A checkmark is made next to any behavior the patient exhibits. The total number of behaviors may be scored but cannot be equated with a pain intensity score. A high score may not represent more pain than a low score. In other words, a patient who scores 10 out of 60 does not necessarily have less pain than a patient who scores 20. However, in an individual patient, a change in the total pain score may suggest more or less pain.

9.3.3 Advanced Dementia Scale (PAINAD)

The Pain Assessment in Advanced Dementia (PAINAD) scale assesses breathing, negative vocalizations, facial expression, body language, and ability to be consoled. However, interpreting the behaviors in PAINAD is complex; there is considerable overlap between behavioral symptoms of dementia and behavioral symptoms of pain, which often causes generalized distress. A positive score on PAINAD might be blamed on pain when there is some other cause of distress, including boredom, hunger, or fear. This highlights the challenge of identifying pain in people with dementia and raises concerns about the validity of PAINAD (Dunford et al., 2022).

Pain Assessment in Advanced Dementia (PAINAD)








  • Occasional labored breathing
  • Short period of hyperventilation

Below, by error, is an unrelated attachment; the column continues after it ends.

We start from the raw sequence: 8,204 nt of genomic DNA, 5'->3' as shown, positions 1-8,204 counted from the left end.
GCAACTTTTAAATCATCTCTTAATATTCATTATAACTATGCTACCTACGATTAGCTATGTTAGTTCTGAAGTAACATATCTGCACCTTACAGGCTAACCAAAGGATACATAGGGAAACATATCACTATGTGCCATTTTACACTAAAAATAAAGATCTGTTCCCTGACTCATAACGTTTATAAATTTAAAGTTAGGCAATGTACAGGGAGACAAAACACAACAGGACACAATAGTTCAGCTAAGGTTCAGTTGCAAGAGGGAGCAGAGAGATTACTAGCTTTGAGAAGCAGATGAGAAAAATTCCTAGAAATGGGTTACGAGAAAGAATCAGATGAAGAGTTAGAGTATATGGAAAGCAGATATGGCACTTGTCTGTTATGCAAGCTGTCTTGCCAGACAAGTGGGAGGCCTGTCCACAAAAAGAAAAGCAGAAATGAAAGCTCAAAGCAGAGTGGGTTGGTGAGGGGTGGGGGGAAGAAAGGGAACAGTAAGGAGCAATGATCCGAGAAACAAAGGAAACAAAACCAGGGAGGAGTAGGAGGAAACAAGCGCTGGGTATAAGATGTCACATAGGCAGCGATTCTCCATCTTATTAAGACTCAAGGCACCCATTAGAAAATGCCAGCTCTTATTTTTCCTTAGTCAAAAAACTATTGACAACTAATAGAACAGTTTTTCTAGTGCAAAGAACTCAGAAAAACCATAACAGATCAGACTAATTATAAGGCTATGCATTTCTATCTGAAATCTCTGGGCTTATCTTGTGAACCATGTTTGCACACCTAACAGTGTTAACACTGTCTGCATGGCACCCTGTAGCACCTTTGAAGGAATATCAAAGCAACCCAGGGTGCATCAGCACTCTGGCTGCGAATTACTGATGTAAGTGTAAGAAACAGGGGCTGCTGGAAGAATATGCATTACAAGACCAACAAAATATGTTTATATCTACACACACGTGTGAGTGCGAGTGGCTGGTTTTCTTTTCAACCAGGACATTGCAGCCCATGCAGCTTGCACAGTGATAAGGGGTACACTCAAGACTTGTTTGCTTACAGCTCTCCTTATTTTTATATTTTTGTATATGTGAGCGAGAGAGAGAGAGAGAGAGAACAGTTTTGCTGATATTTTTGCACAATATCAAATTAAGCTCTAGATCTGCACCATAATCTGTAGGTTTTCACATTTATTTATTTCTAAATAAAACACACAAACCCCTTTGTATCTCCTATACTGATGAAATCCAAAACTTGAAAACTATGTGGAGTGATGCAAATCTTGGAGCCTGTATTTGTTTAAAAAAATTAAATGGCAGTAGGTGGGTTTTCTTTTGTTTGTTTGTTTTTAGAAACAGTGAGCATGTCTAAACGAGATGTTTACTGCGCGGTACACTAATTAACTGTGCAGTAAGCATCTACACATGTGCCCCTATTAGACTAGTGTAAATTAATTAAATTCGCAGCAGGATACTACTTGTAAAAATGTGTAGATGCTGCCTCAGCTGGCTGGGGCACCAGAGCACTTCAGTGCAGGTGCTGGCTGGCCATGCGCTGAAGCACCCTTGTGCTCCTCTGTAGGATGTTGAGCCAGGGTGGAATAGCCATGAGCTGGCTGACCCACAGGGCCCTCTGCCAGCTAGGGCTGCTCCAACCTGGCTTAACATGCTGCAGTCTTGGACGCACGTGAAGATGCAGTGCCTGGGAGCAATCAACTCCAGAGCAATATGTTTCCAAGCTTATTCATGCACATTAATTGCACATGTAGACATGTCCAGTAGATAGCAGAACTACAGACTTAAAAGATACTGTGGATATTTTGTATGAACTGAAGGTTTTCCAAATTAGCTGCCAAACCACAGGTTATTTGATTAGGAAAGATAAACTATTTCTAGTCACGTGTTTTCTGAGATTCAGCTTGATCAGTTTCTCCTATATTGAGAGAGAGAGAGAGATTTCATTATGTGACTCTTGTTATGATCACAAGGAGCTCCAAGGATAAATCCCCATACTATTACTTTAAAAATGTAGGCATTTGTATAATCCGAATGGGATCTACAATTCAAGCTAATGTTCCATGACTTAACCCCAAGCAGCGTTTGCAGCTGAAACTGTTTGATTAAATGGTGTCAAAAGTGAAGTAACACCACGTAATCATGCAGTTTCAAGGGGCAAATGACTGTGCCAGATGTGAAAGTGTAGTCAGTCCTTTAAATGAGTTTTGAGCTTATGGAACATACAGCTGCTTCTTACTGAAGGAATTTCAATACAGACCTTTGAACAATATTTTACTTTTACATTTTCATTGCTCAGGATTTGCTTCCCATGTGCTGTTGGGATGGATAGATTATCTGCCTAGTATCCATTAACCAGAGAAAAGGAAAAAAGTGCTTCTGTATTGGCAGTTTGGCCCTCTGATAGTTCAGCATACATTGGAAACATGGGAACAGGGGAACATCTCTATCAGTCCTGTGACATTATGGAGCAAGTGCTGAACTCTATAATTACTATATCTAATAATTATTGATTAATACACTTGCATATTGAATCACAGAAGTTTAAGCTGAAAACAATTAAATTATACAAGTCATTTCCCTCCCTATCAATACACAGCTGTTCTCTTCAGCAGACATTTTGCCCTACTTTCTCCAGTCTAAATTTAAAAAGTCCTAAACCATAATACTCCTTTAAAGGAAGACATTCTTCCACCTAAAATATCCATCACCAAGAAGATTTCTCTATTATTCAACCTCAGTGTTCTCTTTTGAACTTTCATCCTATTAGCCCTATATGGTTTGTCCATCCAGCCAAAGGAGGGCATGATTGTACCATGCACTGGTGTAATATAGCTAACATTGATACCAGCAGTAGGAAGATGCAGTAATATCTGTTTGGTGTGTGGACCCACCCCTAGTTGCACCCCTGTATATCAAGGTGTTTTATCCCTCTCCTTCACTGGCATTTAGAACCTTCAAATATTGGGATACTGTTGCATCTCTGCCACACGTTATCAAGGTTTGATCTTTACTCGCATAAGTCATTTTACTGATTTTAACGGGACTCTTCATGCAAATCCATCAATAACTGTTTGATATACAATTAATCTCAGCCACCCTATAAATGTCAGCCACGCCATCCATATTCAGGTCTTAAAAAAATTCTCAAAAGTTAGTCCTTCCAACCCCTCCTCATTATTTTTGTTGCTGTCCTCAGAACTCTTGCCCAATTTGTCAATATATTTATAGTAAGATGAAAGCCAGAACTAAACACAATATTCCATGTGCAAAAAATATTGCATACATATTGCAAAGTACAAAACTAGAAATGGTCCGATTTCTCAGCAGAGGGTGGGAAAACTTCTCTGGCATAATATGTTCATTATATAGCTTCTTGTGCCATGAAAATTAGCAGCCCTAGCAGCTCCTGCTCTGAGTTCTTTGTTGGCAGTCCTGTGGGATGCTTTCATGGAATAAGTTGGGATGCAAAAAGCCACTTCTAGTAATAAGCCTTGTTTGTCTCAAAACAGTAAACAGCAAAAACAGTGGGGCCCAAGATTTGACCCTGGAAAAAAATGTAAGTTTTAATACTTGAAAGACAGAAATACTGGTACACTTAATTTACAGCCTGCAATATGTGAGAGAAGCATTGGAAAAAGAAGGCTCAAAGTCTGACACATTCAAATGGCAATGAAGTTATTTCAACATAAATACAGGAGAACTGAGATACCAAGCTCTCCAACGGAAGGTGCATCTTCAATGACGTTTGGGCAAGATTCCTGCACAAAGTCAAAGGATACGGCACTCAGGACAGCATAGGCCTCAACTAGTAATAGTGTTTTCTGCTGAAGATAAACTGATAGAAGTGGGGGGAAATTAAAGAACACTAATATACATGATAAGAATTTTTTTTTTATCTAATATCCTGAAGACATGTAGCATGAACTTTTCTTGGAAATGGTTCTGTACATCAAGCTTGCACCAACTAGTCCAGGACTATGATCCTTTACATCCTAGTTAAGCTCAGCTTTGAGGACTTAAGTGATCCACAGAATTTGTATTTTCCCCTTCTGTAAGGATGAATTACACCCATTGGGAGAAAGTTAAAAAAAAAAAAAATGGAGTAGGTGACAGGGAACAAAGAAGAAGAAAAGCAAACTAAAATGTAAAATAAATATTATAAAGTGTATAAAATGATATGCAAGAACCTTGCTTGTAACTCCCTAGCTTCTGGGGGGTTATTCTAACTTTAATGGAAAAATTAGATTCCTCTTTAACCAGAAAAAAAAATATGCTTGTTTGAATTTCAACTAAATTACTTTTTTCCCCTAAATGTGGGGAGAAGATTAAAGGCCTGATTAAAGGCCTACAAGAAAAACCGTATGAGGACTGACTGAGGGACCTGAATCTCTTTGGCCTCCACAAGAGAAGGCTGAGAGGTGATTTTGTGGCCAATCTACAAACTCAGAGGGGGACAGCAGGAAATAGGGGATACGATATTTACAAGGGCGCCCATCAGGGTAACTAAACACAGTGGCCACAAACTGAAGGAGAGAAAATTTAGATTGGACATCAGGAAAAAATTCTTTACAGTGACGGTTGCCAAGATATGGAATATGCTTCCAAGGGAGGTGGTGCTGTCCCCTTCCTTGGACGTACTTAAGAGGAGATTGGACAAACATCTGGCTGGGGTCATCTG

• Noisy labored breathing
  • Long period of hyperventilation
  • Cheyne-Stokes respirations


Negative vocalization


  • Occasional moan/groan
  • Low level speech with a negative or disapproving quality
  • Repeated, troubled calling out
  • Loud moaning or groaning
  • Crying




Smiling or inexpressive

  • Sad
  • Frightened
  • Frown

Facial grimacing





  • Tense
  • Distressed
  • Pacing
  • Fidgeting
  • Rigid
  • Fists clenched
  • Knees pulled up
  • Pulling/pushing away
  • Striking out



No need to console

Distracted or reassured by voice or touch

Unable to console,

distract, or reassure


PAINAD Scoring: 1-3 = Mild; 4-6 = Moderate; 7-10 = Severe
* Some institutions have developed policies in which a PAINAD score of four or greater must be addressed in the nursing care plan. Public domain.